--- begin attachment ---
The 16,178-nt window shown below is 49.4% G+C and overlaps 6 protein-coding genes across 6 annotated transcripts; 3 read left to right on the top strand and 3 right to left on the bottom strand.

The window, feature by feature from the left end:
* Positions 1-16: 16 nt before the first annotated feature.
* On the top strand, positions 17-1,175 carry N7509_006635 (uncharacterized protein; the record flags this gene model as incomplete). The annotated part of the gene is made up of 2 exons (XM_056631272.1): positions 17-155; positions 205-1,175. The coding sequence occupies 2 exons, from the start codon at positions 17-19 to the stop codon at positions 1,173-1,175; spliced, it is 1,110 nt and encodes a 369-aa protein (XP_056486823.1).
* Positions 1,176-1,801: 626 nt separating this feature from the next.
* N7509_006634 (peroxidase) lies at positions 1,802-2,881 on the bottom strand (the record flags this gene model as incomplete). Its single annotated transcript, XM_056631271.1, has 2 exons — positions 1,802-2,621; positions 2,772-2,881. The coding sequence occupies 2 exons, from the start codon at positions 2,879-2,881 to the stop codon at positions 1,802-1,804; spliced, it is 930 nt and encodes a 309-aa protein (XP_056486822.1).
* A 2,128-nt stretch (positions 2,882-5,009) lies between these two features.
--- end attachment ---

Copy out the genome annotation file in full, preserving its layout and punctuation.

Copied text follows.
The 16,178-nt window shown below is 49.4% G+C and overlaps 6 protein-coding genes across 6 annotated transcripts; 3 read left to right on the top strand and 3 right to left on the bottom strand.

The window, feature by feature from the left end:
* Positions 1-16: 16 nt before the first annotated feature.
* On the top strand, positions 17-1,175 carry N7509_006635 (uncharacterized protein; the record flags this gene model as incomplete). The annotated part of the gene is made up of 2 exons (XM_056631272.1): positions 17-155; positions 205-1,175. The coding sequence occupies 2 exons, from the start codon at positions 17-19 to the stop codon at positions 1,173-1,175; spliced, it is 1,110 nt and encodes a 369-aa protein (XP_056486823.1).
* Positions 1,176-1,801: 626 nt separating this feature from the next.
* N7509_006634 (peroxidase) lies at positions 1,802-2,881 on the bottom strand (the record flags this gene model as incomplete). Its single annotated transcript, XM_056631271.1, has 2 exons — positions 1,802-2,621; positions 2,772-2,881. The coding sequence occupies 2 exons, from the start codon at positions 2,879-2,881 to the stop codon at positions 1,802-1,804; spliced, it is 930 nt and encodes a 309-aa protein (XP_056486822.1).
* A 2,128-nt stretch (positions 2,882-5,009) lies between these two features.